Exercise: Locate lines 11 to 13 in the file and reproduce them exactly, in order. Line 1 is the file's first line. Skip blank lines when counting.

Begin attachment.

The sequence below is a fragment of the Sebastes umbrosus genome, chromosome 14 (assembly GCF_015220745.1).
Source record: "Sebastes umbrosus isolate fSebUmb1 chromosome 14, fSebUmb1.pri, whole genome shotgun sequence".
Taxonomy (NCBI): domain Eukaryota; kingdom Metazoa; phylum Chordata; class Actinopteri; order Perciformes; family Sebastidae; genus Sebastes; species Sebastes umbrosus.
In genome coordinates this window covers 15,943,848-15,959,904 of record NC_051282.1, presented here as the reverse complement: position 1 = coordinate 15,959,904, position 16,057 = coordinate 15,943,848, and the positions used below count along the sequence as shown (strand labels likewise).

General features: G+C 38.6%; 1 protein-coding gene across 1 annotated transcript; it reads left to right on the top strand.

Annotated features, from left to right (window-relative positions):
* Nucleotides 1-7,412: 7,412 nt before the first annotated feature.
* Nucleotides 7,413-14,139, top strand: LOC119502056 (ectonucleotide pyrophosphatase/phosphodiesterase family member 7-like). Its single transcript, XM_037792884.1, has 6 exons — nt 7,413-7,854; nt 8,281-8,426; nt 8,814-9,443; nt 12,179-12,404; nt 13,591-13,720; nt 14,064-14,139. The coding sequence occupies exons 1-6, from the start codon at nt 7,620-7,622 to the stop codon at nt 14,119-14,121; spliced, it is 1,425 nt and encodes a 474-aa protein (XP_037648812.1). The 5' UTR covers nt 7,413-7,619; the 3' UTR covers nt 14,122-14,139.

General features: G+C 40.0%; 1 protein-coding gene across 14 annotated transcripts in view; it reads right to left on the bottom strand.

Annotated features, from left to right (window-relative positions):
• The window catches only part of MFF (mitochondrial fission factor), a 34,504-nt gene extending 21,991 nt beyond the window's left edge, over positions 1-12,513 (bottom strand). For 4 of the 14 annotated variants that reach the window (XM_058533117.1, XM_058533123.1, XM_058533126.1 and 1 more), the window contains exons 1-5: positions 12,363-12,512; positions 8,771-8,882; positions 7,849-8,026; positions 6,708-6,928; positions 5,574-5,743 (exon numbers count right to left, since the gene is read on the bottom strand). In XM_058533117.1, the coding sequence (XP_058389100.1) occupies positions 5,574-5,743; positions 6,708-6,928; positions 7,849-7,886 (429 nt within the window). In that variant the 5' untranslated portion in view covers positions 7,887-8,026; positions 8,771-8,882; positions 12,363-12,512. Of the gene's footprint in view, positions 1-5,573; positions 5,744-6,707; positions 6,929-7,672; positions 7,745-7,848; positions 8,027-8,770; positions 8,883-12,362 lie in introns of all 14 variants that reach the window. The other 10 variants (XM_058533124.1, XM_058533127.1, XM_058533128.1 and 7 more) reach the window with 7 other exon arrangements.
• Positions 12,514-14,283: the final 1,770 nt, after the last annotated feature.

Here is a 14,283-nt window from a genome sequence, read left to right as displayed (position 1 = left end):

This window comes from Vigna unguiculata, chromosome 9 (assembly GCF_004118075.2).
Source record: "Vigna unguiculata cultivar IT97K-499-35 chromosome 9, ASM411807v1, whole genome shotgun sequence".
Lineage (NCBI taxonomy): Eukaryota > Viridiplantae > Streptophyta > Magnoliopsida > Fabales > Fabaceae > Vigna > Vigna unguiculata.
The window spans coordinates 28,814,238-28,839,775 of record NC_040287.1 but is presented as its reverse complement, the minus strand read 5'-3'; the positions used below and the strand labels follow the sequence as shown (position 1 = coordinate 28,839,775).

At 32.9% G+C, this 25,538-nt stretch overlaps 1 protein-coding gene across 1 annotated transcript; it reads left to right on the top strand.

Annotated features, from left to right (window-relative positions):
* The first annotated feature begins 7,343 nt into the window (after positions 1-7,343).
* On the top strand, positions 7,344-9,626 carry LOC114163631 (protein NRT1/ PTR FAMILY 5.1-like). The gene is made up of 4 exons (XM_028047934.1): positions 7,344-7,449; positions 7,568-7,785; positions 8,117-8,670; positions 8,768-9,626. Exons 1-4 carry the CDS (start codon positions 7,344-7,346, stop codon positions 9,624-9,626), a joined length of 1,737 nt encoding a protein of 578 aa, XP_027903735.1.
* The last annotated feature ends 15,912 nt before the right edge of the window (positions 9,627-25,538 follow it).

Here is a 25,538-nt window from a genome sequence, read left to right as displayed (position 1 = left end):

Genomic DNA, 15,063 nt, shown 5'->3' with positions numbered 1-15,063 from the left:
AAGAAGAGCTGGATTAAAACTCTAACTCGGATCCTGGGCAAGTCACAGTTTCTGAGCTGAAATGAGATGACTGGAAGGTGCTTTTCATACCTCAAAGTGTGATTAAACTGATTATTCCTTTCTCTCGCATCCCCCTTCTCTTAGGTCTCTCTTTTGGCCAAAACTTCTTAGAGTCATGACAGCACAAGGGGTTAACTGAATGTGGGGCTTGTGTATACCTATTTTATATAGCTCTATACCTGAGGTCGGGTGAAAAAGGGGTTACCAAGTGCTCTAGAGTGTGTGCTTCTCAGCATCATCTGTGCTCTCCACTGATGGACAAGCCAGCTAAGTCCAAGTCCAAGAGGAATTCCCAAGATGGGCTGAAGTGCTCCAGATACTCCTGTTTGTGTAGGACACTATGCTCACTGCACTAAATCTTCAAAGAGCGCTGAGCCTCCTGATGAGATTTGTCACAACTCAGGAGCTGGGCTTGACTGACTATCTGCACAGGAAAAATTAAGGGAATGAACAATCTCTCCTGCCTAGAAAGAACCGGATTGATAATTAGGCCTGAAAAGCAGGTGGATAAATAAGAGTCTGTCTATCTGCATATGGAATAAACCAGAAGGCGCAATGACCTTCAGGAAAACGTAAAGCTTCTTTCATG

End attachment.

• The window catches only part of MFF (mitochondrial fission factor), a 34,504-nt gene extending 21,991 nt beyond the window's left edge, over positions 1-12,513 (bottom strand). For 4 of the 14 annotated variants that reach the window (XM_058533117.1, XM_058533123.1, XM_058533126.1 and 1 more), the window contains exons 1-5: positions 12,363-12,512; positions 8,771-8,882; positions 7,849-8,026; positions 6,708-6,928; positions 5,574-5,743 (exon numbers count right to left, since the gene is read on the bottom strand). In XM_058533117.1, the coding sequence (XP_058389100.1) occupies positions 5,574-5,743; positions 6,708-6,928; positions 7,849-7,886 (429 nt within the window). In that variant the 5' untranslated portion in view covers positions 7,887-8,026; positions 8,771-8,882; positions 12,363-12,512. Of the gene's footprint in view, positions 1-5,573; positions 5,744-6,707; positions 6,929-7,672; positions 7,745-7,848; positions 8,027-8,770; positions 8,883-12,362 lie in introns of all 14 variants that reach the window. The other 10 variants (XM_058533124.1, XM_058533127.1, XM_058533128.1 and 7 more) reach the window with 7 other exon arrangements.
• Positions 12,514-14,283: the final 1,770 nt, after the last annotated feature.

Here is a 14,283-nt window from a genome sequence, read left to right as displayed (position 1 = left end):